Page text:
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THE

PHILOMATHIC JOURNAL.

JULY 1824.

ON THE

PHILOMATHIC INSTITUTION,

AND

OTHER SCIENTIFIC AND LITERARY ESTABLISHMENTS.

In the progress of society, it is curious to observe the modes in which the increasing wants of mankind are supplied. As new habits of life become necessary, and are adopted to suit the ever-changing state of human affairs; so, in the intellectual career of nations, their associations for learning, and their institutions for the encouragement of art and science, vary with the circumstances of man, and the condition in which he is placed.

Iu former ages of the world, public schools and colleges appear to have been the only establishments for the communication and advancement of knowledge and literature. There were no societies formed of the middle classes of the community on those principles of mutual advantage, and combined exertion, which are now so generally prevalent. The public institutions which then existed were composed merely of professors and students. There was no literary brotherhood - no general communication or discussion of opinions, nor any equality of sentiment, or independent range of thought. The one class taught, and the other learned or listened; and error was hereditary, because it was unexamined. If there existed any exceptions to the rule, they were few and limited. Perhaps, in some of the monastic institutions, there might be a partial freedom of inquiry. A few individuals, retiring in disgust, or for other causes, from the world in 'which they had lived, might carry into those retreats the means of useful discussion, but the

VOL. I. PART I.

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truths, which these occasional collisions would excite, seldom travelled beyond the walls of their seclusion, and consequently society was little benefited by their researches or speculations.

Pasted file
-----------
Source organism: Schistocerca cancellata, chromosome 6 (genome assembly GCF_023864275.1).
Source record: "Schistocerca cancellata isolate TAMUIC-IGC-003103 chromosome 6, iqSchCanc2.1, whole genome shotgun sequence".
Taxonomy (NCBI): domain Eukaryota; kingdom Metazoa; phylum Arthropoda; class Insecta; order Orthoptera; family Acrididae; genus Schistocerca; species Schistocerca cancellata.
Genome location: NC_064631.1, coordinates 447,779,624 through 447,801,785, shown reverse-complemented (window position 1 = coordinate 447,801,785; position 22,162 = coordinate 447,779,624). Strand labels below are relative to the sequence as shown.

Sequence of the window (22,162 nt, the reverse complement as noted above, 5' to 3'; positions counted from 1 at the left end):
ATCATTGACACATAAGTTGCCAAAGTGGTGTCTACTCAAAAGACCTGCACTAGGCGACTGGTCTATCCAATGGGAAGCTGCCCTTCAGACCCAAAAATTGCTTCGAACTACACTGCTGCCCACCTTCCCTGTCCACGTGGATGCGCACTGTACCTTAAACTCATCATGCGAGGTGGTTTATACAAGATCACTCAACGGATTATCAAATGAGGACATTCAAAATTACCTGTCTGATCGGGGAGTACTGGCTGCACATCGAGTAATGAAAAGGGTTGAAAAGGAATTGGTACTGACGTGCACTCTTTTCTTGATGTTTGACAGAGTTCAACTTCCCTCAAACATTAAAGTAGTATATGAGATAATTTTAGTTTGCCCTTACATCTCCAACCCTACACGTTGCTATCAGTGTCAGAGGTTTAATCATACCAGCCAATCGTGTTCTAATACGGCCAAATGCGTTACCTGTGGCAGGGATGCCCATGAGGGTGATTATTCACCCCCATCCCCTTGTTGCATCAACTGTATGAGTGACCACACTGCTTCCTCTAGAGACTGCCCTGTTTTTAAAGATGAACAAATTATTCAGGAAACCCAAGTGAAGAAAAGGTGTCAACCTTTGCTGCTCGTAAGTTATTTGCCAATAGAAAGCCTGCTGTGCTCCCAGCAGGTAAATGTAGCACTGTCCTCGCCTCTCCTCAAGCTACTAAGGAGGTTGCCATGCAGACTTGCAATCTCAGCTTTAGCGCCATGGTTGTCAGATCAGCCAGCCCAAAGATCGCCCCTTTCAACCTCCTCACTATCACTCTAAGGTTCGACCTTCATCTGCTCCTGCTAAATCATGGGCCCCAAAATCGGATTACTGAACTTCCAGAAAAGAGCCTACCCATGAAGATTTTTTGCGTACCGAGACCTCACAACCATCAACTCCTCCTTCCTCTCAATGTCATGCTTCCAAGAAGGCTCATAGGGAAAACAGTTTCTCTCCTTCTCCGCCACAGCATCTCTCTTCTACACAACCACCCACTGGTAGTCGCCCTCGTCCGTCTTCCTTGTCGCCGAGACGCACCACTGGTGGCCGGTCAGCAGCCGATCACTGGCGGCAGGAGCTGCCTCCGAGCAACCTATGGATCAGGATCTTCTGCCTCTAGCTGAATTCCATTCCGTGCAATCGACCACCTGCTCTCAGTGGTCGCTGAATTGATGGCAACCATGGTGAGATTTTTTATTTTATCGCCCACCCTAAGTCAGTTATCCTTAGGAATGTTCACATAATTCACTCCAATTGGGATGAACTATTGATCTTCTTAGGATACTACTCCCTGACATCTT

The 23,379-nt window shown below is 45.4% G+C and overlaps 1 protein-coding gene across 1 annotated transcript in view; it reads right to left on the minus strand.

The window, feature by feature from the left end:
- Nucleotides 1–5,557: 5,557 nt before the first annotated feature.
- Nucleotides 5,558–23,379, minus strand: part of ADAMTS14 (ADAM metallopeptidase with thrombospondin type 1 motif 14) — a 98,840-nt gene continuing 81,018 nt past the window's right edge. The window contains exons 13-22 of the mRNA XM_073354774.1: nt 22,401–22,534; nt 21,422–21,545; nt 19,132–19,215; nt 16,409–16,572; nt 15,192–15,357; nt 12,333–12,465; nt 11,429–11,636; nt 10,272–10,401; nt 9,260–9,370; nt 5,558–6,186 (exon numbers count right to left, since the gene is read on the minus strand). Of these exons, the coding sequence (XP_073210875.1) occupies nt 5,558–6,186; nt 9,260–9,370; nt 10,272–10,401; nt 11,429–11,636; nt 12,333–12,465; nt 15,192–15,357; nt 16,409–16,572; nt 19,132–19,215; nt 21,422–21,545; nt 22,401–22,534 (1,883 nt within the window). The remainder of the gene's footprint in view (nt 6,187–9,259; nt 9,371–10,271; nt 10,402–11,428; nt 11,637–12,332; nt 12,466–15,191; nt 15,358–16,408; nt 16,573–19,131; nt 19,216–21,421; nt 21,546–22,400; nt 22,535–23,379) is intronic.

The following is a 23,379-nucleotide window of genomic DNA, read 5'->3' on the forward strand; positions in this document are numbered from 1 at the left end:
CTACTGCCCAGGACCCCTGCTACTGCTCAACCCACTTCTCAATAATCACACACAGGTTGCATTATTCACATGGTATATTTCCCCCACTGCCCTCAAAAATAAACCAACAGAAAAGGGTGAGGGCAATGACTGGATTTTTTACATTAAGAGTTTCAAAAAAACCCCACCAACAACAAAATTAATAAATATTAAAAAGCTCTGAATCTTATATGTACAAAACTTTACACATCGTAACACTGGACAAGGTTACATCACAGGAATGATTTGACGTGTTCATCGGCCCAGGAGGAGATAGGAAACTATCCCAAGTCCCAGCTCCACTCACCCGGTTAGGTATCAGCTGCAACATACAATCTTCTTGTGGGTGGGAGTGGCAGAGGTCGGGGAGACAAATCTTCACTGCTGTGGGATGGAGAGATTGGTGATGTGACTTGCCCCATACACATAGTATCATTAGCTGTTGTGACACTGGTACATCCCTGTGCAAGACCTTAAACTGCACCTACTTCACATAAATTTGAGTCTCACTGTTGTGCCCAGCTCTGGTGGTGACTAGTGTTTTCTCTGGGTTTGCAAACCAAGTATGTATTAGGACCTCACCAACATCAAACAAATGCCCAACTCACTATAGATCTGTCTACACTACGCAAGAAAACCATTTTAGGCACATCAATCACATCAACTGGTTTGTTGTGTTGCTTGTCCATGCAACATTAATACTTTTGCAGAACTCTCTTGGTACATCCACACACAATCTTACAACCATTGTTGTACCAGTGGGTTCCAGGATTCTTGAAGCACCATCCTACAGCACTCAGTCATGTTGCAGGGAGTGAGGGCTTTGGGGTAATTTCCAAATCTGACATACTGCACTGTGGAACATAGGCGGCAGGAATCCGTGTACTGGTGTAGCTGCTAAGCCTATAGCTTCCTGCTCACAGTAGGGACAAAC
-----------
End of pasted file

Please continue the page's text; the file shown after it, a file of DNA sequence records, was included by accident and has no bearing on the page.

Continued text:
Perhaps, in the early progressions of the human mind, such a state of things may be unavoidable: but, as experience becomes extended, and as society advances, these deficiencies are perceived, and appropriate remedies are sought for and applied.

The people of modern Europe, as well as of the United States of America, are a very different class of persons from those who lived in previous ages. Those portions which are characterized as the middle classes are infinitely more numerous, as well as more intelligent, than any correspondent or relative part of the ancient population.

It is not our purpose, in this place, to investigate the causes of this remarkable change in the structure of society. We have merely to scan the intellectual requirements of a community thus actually constituted; and it is obvious, that whilst the schools of philosophy and art in ancient times, and the universities which were founded in the middle ages, might be sufficient for their several purposes, and applicable to the wants of society at the periods they were established, a different state of things has arisen which demands and has produced a new species of institution.

It is recorded, indeed, that a literary association was formed in the time of the Emperor Charlemagne; but the little celebrity it attained justifies the conclusion, that it was not suited to the genius of the age in which it existed, and that scarcely any benefit resulted from its example.

Since the revival of letters, and the invention of printing, and since the extended wealth and importance of the great body of the people, societies have naturally arisen, appropriated to the peculiar nature of the public mind. The extension of commercial towns and cities, which are removed from the great seats of learning, haş rendered it desirable, if not absolutely necessary, to resort to new modes of cultivating the human faculties, and of supplying the means both of intellectual gratification and improvement,

It is a remarkable fact that LORD Bacon, to whom the world is so much indebted in every department of philosophy, should have so early pointed out and anticipated the precise character of the institutions which at this day are so popular*.